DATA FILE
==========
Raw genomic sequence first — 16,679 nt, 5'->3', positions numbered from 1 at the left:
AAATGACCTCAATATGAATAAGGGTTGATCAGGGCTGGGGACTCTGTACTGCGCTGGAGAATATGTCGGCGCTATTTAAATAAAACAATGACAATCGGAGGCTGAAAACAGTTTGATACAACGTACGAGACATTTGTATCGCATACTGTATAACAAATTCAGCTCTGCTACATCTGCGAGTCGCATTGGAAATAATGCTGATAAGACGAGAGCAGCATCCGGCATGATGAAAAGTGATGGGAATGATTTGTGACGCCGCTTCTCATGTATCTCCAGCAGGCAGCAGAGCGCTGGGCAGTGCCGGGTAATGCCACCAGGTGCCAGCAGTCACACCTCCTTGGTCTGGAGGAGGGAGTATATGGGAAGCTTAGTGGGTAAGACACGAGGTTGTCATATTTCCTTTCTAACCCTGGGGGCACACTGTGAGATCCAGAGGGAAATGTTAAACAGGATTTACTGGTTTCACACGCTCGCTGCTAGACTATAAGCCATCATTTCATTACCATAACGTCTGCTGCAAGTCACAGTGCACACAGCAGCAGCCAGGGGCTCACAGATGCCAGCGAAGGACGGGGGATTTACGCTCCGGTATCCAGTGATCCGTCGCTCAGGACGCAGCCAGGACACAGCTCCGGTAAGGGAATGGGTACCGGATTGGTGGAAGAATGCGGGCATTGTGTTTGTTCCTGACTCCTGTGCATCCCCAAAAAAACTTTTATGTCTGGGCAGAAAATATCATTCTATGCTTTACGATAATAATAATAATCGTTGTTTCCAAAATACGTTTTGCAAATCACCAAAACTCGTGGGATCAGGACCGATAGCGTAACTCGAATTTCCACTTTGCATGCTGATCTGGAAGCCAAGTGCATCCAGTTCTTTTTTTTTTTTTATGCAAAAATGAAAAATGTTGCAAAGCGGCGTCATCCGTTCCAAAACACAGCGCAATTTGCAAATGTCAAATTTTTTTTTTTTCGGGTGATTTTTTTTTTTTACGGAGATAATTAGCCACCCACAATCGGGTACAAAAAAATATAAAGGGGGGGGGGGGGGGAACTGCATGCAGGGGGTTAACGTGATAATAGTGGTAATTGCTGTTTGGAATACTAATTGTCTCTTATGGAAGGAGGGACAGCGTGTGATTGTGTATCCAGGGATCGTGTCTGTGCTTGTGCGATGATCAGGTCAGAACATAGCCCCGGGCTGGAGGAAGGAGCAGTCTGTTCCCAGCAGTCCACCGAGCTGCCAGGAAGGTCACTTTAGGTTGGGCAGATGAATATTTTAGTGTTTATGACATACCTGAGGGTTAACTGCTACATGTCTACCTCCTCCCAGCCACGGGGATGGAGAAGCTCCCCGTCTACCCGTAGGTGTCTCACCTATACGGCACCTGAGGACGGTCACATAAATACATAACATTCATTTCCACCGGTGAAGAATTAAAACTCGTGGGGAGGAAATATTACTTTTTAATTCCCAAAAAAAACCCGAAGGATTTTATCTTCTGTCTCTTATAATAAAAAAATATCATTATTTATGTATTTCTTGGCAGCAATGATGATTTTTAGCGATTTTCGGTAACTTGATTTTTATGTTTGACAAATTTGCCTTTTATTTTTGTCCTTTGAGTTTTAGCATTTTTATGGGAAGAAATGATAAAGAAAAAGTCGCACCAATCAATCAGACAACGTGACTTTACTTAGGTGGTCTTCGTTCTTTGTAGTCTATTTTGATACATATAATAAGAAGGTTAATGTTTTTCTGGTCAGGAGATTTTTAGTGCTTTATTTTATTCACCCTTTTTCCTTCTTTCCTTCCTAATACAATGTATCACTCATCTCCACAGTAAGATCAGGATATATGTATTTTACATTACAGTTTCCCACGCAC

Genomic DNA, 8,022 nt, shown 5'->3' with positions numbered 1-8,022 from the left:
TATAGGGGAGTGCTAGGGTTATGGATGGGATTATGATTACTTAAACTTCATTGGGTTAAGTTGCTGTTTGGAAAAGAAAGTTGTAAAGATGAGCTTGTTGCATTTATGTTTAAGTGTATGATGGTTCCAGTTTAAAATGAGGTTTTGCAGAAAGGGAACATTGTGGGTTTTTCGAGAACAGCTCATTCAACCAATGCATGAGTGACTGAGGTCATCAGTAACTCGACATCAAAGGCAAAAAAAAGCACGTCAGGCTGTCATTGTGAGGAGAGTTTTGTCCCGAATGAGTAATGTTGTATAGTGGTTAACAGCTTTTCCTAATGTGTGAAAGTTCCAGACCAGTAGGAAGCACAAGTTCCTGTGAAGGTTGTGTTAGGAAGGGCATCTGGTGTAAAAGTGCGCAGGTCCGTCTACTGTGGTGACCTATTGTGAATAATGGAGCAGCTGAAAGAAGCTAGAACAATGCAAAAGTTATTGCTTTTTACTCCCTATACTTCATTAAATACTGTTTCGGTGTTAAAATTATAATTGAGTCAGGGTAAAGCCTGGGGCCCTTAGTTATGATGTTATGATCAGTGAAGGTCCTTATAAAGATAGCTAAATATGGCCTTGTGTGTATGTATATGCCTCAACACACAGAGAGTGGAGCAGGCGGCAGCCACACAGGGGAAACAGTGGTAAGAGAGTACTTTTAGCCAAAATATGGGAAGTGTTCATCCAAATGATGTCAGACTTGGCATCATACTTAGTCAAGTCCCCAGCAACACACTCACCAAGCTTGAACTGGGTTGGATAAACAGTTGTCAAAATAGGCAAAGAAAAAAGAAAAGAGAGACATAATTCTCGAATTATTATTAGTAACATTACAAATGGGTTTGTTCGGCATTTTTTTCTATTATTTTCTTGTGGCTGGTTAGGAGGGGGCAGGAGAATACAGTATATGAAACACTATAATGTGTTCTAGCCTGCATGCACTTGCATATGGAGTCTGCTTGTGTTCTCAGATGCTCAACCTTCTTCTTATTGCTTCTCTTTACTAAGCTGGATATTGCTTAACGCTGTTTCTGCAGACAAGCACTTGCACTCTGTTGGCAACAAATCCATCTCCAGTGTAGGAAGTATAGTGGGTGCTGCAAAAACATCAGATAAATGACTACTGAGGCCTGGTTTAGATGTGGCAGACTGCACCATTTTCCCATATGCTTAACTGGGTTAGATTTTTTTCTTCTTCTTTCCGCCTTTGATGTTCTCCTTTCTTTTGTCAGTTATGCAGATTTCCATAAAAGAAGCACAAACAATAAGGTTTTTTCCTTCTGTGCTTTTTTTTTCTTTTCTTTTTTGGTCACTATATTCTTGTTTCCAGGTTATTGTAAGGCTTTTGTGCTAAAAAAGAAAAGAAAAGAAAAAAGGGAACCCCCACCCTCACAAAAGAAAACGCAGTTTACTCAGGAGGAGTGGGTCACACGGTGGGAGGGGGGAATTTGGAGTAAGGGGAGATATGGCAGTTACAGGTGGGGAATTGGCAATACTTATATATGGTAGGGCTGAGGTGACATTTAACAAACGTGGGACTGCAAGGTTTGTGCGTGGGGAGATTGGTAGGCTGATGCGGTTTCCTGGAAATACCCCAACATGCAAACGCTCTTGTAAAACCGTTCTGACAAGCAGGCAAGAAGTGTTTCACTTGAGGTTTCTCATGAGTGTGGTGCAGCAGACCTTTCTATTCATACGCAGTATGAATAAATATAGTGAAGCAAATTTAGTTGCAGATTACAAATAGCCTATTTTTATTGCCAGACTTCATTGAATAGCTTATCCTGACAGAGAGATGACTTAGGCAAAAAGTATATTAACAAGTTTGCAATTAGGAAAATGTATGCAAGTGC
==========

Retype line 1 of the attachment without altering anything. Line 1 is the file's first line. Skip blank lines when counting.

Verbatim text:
Raw genomic sequence first — 16,679 nt, 5'->3', positions numbered from 1 at the left: